Great Oakland Public Schools??

Guest post by Hae Sin Thomas, Great Oakland Public Schools

I have been an educator and education advocate in Oakland, California for almost two decades, and I have spent those decades working towards the achievement of those four words. In California, an Academic Performance Index of 800 is the minimum score for a school to be considered good. In 1999, Oakland operated 42 “red” schools, schools with API scores of less than 500. 38 of those “red” schools sat firmly in what we call the “flatlands” of Oakland, the area occupied by predominantly low-income communities of color. At that time, there was only one charter public school, struggling as well. In 1999, Oakland Unified was widely considered one of the worst school districts in the country.

In response to this crisis, families across the flatlands mobilized to demand reforms that supported small, autonomous, new schools and more rigorous curriculum in all schools.  New and bold leadership responded to this call and brought school and principal accountability, greater autonomy over school budgets and programs, student-based budgeting, an options policy for ALL families, and a policy to close failing schools and replace them with new schools.

In 2010, the Oakland public school landscape has been dramatically altered. From 2003 to 2007, Oakland Unified closed 18 failing schools and replaced them with 26 new schools, most with carefully-selected staffs, new program designs, and greater autonomies. The district created a culture of accountability and performance, used data strategically, and focused on rigorous standards-aligned instruction. Oakland Unified has been the most improved urban school district in California for five consecutive years, and today, there are only 5 “red” schools.

There are also now 33 charter schools – six strong Aspire Public Schools, three top-rated American Indian Schools, as well as many other high-performing charters.  Charter schools have made great strides, many dramatically increasing student achievement in some of our lowest-achieving neighborhoods.

Last month, a visionary new Superintendent and Board of Education adopted a bold direction to continue transforming the Oakland public school system into a center for innovation and full-service community schools.

So, are we close to GREAT yet? I wish I could answer with a strong affirmative. I would say we are at Better-But-Still-Overall-Mediocre.  What will it take to get to GREAT for ALL schools and ALL children?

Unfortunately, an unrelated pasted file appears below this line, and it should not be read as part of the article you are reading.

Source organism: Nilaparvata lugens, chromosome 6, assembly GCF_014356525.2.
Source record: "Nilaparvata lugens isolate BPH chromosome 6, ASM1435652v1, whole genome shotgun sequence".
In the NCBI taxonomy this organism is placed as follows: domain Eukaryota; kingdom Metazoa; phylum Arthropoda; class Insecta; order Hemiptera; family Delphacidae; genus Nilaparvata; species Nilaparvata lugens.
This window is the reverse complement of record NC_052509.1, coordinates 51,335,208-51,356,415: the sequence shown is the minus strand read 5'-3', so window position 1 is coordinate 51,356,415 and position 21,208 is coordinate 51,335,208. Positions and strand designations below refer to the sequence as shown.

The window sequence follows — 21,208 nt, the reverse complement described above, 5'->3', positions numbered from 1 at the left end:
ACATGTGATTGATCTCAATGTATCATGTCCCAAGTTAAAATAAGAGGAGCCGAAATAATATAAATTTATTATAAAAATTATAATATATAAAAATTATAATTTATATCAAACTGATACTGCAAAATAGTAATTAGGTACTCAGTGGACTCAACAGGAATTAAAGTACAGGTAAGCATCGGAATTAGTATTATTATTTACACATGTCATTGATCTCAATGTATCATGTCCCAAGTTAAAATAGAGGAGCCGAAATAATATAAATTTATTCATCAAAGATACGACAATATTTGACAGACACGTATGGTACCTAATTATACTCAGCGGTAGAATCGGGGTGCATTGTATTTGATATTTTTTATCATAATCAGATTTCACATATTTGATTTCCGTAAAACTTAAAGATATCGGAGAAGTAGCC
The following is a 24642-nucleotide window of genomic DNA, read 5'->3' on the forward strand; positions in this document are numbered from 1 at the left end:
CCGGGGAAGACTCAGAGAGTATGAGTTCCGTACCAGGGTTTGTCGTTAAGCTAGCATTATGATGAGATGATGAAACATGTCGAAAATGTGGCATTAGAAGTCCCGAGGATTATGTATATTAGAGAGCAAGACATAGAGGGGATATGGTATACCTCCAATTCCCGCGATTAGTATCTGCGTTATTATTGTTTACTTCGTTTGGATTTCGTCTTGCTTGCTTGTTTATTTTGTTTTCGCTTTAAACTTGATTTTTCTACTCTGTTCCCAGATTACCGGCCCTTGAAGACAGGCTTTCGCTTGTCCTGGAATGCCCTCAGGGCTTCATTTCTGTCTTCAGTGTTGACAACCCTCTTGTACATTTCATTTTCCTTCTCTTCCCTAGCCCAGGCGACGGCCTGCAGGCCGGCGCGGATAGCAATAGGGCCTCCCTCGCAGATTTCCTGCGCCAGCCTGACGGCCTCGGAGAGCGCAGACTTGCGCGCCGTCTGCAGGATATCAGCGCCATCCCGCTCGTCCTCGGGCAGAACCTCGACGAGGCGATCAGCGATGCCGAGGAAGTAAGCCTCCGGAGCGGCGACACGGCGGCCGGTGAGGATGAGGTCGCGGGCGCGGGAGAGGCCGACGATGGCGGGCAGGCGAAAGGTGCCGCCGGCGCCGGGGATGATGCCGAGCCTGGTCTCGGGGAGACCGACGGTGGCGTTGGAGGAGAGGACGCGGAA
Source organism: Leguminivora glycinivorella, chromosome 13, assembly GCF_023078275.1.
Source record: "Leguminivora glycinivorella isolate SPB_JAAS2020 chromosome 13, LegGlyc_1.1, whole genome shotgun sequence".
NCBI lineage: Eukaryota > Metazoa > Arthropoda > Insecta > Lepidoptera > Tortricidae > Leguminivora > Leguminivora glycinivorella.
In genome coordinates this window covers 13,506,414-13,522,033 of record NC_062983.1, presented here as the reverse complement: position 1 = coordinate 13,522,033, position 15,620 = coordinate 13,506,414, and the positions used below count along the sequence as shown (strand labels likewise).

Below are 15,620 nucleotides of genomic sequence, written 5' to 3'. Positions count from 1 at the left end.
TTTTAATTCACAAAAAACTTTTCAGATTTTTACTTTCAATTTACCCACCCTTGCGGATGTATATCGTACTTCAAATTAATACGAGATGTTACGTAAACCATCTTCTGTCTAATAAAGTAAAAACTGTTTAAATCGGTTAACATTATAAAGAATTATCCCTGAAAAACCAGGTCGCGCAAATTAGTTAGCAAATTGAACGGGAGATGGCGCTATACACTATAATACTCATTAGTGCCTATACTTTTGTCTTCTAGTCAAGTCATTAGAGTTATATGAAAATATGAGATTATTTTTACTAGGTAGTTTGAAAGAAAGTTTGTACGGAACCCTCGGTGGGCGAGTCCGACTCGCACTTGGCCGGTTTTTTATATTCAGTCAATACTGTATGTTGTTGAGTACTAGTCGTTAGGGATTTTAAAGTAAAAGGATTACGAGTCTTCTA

1. Where we have excelled and need to continue to push hard is accountability.  Naming traditional and charter schools that are failing as failing, making student performance data very public, removing ineffective leadership, and closing persistently failing schools has been an overall strength in this city. We need to maintain the courage to strengthen the accountability system, holding ALL adults and schools accountable for student growth.
  2. Though Oakland is a city with many resources, we struggle with partnership, alignment, and collective responsibility. Oakland Unified has not traditionally worked effectively with the City of Oakland, with labor, with community-based organizations, or with charter public schools.  With resources constantly declining in this mad state, we must be much more strategic about sharing and aligning resources and working collaboratively around a common set of outcomes.
  3. Some of the success we achieved in the new schools we achieved because we gave these schools increased control over people, time, program, and money. We did not succeed in all of our schools because we did not give them the increased control and the additional resources and support they needed for a long enough period of time, especially in our toughest neighborhoods. Some needed to be buffered, supported and prioritized for at least five years to truly turn them around. The Los Angeles Locke High School turnaround ( shows us the amount of intense support and resources some schools require and the persistence necessary to see the turnaround through. We need to more effectively resource and buffer our turnaround schools and sustain them through a complete turnaround.